CIS Injection Plenum Fabrication
The system I'm adapting for my type4 engine is a plenum designed system with a single progressive throttle body. Those who are trying to extract the maximum horsepower possible from an engine spend a lot of time designing a plenum which will work best for their application. In this application, I am ONLY worried about having smooth usable power up to 4500 RPMs from a stock 2.0L. My main concern was to be able to use the stock throttle cable in the stock location with the least bit of modifications to it.
Here's a few shots of what I came up with. The stub tubes are 1.45" ID seamless aluminum tube. I put a flare on the inner side and will weld it as seen in the 3rd photo so that it will get clean airflow to either side. I kind of fashioned these like velocity stacks on carbs for the exact same reasons.
Here, I've got all but the rear side welded up on the basic plenum. So far, so good.
The throttle-body I'm using is a progressive type unit from a late 70s, early 80s Audi 4000. I needed to modify the throttle lever so that I could use the stock barrel nut. Another consideration that had to be made was the amount of pull on the cable needed to actuate the throttle to "Wide Open Throttle" (WOT). This is very important if you ever hope to put the pedal to the floor. Ideally, you want to be able to be at WOT just prior to reaching the bottom of the pedal stroke, just like with a stock carb set-up. The answer was simple; I would remove the throttle arm fro the throttle-body and replace it with a modified throttle arm from a stock Solex carb. Well it worked and basically fit with little modification. I had to cut off the return spring tab as well as the idle adjustment arm with a hack saw and file the edges down smooth. Then I put a slight bend in the arm so that the barrel nut wouldn't hit the secondary butterfly actuation link. I then had to place one washer underneath this arm prior to installing the arm to give just a little more clearance.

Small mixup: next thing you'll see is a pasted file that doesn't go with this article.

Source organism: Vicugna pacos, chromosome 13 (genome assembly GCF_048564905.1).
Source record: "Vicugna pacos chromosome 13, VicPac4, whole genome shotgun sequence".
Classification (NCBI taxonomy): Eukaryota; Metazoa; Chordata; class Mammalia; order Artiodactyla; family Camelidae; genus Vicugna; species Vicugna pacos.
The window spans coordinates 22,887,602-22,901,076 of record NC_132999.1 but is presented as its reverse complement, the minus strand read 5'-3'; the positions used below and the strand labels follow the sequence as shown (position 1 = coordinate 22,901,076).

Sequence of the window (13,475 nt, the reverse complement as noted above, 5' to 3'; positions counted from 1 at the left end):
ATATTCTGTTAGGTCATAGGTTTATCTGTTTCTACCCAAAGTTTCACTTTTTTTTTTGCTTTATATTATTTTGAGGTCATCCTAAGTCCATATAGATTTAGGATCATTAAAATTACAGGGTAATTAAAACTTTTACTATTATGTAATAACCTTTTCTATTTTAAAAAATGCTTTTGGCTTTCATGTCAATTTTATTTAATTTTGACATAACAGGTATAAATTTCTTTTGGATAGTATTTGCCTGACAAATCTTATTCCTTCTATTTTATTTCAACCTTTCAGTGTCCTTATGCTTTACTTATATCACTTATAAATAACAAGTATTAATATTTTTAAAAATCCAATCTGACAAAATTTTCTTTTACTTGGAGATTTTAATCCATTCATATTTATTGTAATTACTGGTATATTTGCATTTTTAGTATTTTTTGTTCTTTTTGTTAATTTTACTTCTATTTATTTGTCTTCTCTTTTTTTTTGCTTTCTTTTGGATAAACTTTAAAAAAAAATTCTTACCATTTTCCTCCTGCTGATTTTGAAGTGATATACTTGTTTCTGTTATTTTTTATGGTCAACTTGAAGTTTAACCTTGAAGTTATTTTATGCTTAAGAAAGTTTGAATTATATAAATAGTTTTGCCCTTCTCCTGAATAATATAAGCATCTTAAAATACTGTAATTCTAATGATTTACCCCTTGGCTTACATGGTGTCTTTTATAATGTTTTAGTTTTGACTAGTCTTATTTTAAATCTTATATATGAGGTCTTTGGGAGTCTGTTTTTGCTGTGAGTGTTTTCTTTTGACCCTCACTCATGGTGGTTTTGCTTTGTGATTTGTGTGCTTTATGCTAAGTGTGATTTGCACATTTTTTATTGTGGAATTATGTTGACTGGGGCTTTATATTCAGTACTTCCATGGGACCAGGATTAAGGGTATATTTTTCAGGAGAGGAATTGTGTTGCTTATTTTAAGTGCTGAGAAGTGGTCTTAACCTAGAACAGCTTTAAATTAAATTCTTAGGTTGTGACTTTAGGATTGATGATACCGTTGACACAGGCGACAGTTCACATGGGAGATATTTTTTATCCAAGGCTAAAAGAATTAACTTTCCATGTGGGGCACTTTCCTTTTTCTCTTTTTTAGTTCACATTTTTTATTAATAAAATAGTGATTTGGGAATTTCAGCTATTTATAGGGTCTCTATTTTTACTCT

I had to transfer the mount holes for the throttle body to the face of the plenum. Once they were drilled, I used 4 small pieces of "gang channel" to anchor the throttle body to the plenum face. I also added a boss for the cold start injector and a vacuum line (in case I ever need one).
Here's a couple photos of the finished plenum with the throttle body and cold start injector installed. To ensure I don't get any un-wanted vacuum leaks, I fluorescent penetrant tested ALL welds to ensure they were air tight.
I now needed some flanges to connect the plenum assembly to the plenum runners. I searched for some aluminum flanges, but none were to be found. So I was forced to make my own. I made these from 1/4" 6061 T-6 aluminum. I started by tracing with a scribe around one of the steel flanges I got from C.B. Performance. I made three since I had the extra material and, well. . . I tend to mess things up :-) Since I'm a firm believer in the "use what you got" philosophy, and don't have any real metal boring tools, I cut the center hole with a 1.5" hole saw (yes, the wood type. . .:-) ) and cut the basic shapes on a band saw. They were finished on a disk sander.
Now I needed some runners. For these, I used a new set of 1.5" J-tubes since they were the right diameter and have smooth mandrel bends which are non-restrictive. Below are some shots of the runners taking shape.
Once I had the J-tubes cut and welded to make a 90 degree "L" shape (as seen in the last photo) and the aluminum flanges welded (as seen in the 2nd to last photo), I could begin to set-up the runners for final assembly.
The flanges which were factory welded on the J-tubes needed to be ported out since it appeared that they were MIG welded (MIG welders make big sloppy welds) on the inner side and were restricted down to almost 1 1/4" from the original 1 1/2" ID. After porting, these were re-welded (TIG this time) on the outside so that there would be no restriction.
I began by determining the height of the plenum and cutting the runners so that they were the right height. Then I slipped one of them into the manifold flange, positioned the plenum w/ stub tubes mounted above, and made a rough marking of the tubes for the first cut. Once these are cut, it's easier to make minor adjustments to the angles in the tubing. Once I had everything just right, I held everything in place as it was tacked in place. Then with the plenum in place, I repeated this again for the other side and tacked everything in place again. Then everything was completely disassembled and finish welded using a TIG welder.
NOTE: If you use back-up gas (Argon) on the inside of the tubes, the welds will be as smooth and clean as the outside. This is important seeing that you don't want to add any restriction on the inside.
Here's shots of the plenum parts:
Here's a shot of the finished plenum, runners and manifolds mounted to the engine. I'm going to have this powder coated in the near future once I figure out what color I want it.
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Revised: September 07, 2003 .